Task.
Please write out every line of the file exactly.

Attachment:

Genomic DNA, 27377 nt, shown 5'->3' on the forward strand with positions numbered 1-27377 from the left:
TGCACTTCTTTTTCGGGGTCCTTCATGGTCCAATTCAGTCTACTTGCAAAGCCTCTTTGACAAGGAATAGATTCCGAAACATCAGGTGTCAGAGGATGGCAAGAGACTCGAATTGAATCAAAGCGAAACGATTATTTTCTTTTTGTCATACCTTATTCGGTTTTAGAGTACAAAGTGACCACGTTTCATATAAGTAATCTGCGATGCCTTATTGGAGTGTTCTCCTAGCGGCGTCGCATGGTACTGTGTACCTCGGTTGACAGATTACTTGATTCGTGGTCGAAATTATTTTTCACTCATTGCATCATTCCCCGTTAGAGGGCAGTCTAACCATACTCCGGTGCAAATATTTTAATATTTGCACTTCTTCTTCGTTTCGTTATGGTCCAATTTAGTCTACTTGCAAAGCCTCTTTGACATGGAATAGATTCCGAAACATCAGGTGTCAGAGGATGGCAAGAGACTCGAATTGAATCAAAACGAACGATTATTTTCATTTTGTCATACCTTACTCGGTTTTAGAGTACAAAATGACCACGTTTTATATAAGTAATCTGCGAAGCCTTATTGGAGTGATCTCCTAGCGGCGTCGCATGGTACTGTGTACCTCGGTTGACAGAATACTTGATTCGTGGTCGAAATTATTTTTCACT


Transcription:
Genomic DNA, 27377 nt, shown 5'->3' on the forward strand with positions numbered 1-27377 from the left:
TGCACTTCTTTTTCGGGGTCCTTCATGGTCCAATTCAGTCTACTTGCAAAGCCTCTTTGACAAGGAATAGATTCCGAAACATCAGGTGTCAGAGGATGGCAAGAGACTCGAATTGAATCAAAGCGAAACGATTATTTTCTTTTTGTCATACCTTATTCGGTTTTAGAGTACAAAGTGACCACGTTTCATATAAGTAATCTGCGATGCCTTATTGGAGTGTTCTCCTAGCGGCGTCGCATGGTACTGTGTACCTCGGTTGACAGATTACTTGATTCGTGGTCGAAATTATTTTTCACTCATTGCATCATTCCCCGTTAGAGGGCAGTCTAACCATACTCCGGTGCAAATATTTTAATATTTGCACTTCTTCTTCGTTTCGTTATGGTCCAATTTAGTCTACTTGCAAAGCCTCTTTGACATGGAATAGATTCCGAAACATCAGGTGTCAGAGGATGGCAAGAGACTCGAATTGAATCAAAACGAACGATTATTTTCATTTTGTCATACCTTACTCGGTTTTAGAGTACAAAATGACCACGTTTTATATAAGTAATCTGCGAAGCCTTATTGGAGTGATCTCCTAGCGGCGTCGCATGGTACTGTGTACCTCGGTTGACAGAATACTTGATTCGTGGTCGAAATTATTTTTCACT